The Supreme Court struck down the aforesaid procedure holding that it is imperative that a panel should be 'broad based' in nature. The court also prescribed the category of persons who can form a part of the panel in addition to serving or retired engineers of government departments and public sector undertakings. As per the court, such persons included engineers of prominence and high repute from the private sector and also, persons with legal background like judges and lawyers of repute. Further, while concluding, the Supreme Court directed formation of a panel comprising 31 arbitrators. It would, however, be pertinent to mention that the Supreme Court vide the said judgment, did not prescribe a specific number of arbitrators who are mandatorily required to be included in a panel so it may be called 'broad based'.

It is however, pertinent to mention, that although the DMRC case (supra) discussed the issue of constructive bias with regard to a situation where a party is given the exclusive power to create a panel of arbitrators, the Supreme Court failed to lay down any specific guideline to address it and anticipated that the rule of creating a 'broad based panel' established by it, would sufficiently address any controversy that may arise in connection to it. Whether or not such rule clarifies the position or confuses it has been analysed in the following portion on this paper.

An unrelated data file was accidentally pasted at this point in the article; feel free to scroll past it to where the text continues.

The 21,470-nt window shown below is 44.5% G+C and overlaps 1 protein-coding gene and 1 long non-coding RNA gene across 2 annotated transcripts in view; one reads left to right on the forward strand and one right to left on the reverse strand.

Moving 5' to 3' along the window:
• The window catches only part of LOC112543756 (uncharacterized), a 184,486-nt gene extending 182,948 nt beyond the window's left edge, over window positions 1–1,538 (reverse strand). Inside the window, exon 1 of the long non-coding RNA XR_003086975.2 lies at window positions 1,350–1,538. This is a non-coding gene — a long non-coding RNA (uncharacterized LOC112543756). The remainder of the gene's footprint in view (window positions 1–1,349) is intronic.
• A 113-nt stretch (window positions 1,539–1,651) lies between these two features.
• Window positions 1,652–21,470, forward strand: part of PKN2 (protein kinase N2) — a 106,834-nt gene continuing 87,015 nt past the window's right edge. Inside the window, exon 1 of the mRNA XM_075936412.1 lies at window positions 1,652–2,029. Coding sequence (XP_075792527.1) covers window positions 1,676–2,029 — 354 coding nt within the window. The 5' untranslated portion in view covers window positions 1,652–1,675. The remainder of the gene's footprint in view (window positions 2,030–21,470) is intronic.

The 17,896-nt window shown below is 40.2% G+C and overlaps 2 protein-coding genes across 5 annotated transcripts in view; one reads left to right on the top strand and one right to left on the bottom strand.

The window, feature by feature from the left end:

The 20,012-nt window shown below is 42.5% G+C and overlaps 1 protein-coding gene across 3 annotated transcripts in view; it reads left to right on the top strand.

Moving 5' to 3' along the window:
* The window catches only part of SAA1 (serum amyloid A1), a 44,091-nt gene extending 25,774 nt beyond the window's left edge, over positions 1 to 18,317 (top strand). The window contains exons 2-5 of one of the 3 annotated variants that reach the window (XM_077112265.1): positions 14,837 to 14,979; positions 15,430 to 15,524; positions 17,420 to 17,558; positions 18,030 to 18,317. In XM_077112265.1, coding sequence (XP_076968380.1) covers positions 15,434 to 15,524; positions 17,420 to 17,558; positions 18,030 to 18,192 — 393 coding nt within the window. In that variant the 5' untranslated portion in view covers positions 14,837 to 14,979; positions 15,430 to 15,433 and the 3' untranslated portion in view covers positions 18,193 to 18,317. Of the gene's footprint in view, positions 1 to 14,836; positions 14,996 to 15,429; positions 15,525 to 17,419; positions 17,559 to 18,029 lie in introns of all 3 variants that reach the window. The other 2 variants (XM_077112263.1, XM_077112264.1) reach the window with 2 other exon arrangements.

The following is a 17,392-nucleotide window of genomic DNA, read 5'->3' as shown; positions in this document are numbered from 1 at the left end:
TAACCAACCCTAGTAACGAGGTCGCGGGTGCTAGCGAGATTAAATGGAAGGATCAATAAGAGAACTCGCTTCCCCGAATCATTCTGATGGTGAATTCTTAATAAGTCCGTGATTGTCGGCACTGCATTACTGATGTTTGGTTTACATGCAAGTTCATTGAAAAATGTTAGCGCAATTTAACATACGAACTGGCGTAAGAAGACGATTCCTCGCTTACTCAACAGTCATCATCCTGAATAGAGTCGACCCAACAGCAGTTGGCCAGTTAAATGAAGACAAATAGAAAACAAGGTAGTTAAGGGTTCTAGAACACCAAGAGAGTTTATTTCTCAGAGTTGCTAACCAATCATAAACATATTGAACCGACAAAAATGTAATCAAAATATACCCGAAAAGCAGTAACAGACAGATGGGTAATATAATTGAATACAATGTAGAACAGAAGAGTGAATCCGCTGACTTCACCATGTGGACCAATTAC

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1. (2017) 8 SCC 377. Decided on 03.07.2017.

2. Arbitration Application Nos. 32, 34 and 35 of 2019. Decided on 26.11.2019.

3. O.M.P. (T) (COMM.) 109 of 2019. Decided on 20.01.2020.

4. ASA Bulletin 10(2) (1992), 295. Decided on 17.01.1992.

5. Id. at 297.

6. Murray v. United Food & Commercial Workers Int'l Union, 289 F.3d 297, 303 (4th Cir. 2002); Hooters of Am., Inc. v. Phillips, 173 F.3d 933 (4th Cir. 1999).

7. Arbitration Petition (Civil) No. 50 of 2016. Decided on 10.02.2017.

The content of this article is intended to provide a general guide to the subject matter. Specialist advice should be sought about your specific circumstances.